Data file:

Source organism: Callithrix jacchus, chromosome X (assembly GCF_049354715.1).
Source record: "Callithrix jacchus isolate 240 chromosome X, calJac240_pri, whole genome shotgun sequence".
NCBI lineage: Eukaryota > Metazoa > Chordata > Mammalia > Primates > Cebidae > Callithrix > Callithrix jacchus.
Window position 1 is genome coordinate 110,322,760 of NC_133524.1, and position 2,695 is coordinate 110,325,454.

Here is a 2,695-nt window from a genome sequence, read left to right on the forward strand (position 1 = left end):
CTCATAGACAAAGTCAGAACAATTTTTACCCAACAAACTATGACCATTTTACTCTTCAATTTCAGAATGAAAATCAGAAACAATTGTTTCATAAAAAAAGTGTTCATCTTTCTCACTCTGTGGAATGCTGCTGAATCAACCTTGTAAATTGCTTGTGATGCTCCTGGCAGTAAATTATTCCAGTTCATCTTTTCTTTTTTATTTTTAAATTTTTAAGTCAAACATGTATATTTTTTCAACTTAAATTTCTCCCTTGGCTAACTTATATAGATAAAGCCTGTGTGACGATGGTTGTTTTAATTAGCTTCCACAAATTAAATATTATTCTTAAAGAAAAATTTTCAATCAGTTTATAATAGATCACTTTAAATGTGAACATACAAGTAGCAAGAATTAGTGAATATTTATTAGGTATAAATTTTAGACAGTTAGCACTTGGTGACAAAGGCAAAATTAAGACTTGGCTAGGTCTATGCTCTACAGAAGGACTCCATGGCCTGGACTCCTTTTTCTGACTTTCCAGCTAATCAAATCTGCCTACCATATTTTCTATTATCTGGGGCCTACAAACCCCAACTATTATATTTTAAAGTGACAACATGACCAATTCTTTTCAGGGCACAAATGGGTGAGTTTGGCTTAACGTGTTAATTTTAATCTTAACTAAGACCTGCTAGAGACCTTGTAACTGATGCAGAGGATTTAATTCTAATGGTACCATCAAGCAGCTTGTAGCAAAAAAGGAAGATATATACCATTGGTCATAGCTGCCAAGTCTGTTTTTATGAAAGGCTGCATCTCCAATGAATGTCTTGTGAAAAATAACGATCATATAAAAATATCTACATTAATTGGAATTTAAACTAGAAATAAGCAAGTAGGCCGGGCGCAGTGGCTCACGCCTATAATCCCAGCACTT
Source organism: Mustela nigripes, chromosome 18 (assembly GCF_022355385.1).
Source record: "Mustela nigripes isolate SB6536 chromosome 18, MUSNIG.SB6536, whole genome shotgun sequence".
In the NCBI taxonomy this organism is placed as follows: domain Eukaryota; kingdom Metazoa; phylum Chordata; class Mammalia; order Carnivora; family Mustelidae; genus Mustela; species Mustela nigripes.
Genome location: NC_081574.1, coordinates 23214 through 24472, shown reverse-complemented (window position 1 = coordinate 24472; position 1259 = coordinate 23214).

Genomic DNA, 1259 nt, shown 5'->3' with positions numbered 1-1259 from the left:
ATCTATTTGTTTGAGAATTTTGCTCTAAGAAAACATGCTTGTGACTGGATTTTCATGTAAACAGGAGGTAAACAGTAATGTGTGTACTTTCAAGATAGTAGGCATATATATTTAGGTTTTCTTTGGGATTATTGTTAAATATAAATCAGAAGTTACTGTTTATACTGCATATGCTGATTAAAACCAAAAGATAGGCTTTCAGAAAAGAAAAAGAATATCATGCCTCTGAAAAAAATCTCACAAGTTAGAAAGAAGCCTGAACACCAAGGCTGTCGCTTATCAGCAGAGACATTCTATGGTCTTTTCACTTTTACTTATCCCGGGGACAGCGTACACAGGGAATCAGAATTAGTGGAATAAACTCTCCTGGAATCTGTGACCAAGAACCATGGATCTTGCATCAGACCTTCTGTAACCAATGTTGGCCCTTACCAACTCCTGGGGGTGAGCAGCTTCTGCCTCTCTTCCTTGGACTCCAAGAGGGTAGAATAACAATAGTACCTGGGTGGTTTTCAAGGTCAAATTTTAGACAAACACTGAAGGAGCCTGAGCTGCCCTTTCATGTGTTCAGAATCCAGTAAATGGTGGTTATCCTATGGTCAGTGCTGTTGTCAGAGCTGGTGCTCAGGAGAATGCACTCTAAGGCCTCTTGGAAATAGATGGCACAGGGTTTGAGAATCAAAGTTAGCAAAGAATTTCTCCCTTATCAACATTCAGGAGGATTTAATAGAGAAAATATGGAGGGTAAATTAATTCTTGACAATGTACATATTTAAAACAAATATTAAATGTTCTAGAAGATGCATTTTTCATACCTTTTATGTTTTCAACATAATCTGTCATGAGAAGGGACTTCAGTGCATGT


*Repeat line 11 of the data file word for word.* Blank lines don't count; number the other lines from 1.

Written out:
Genomic DNA, 1259 nt, shown 5'->3' with positions numbered 1-1259 from the left: